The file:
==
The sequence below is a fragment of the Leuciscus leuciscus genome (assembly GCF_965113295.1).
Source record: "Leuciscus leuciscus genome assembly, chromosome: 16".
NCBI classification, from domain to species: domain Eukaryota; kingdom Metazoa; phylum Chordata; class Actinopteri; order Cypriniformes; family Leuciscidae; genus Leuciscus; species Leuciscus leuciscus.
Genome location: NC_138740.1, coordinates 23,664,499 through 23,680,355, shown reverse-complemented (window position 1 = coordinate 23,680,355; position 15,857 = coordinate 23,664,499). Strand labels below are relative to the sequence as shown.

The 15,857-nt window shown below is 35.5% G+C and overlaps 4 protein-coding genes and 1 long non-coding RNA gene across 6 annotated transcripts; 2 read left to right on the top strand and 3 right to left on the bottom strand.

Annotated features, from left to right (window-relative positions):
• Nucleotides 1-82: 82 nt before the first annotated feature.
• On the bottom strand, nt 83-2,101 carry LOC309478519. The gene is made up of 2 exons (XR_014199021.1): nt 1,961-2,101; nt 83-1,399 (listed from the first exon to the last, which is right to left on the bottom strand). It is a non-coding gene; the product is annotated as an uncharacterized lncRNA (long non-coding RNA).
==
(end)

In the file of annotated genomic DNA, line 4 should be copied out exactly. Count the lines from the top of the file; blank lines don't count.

Genome location: NC_138740.1, coordinates 23,664,499 through 23,680,355, shown reverse-complemented (window position 1 = coordinate 23,680,355; position 15,857 = coordinate 23,664,499). Strand labels below are relative to the sequence as shown.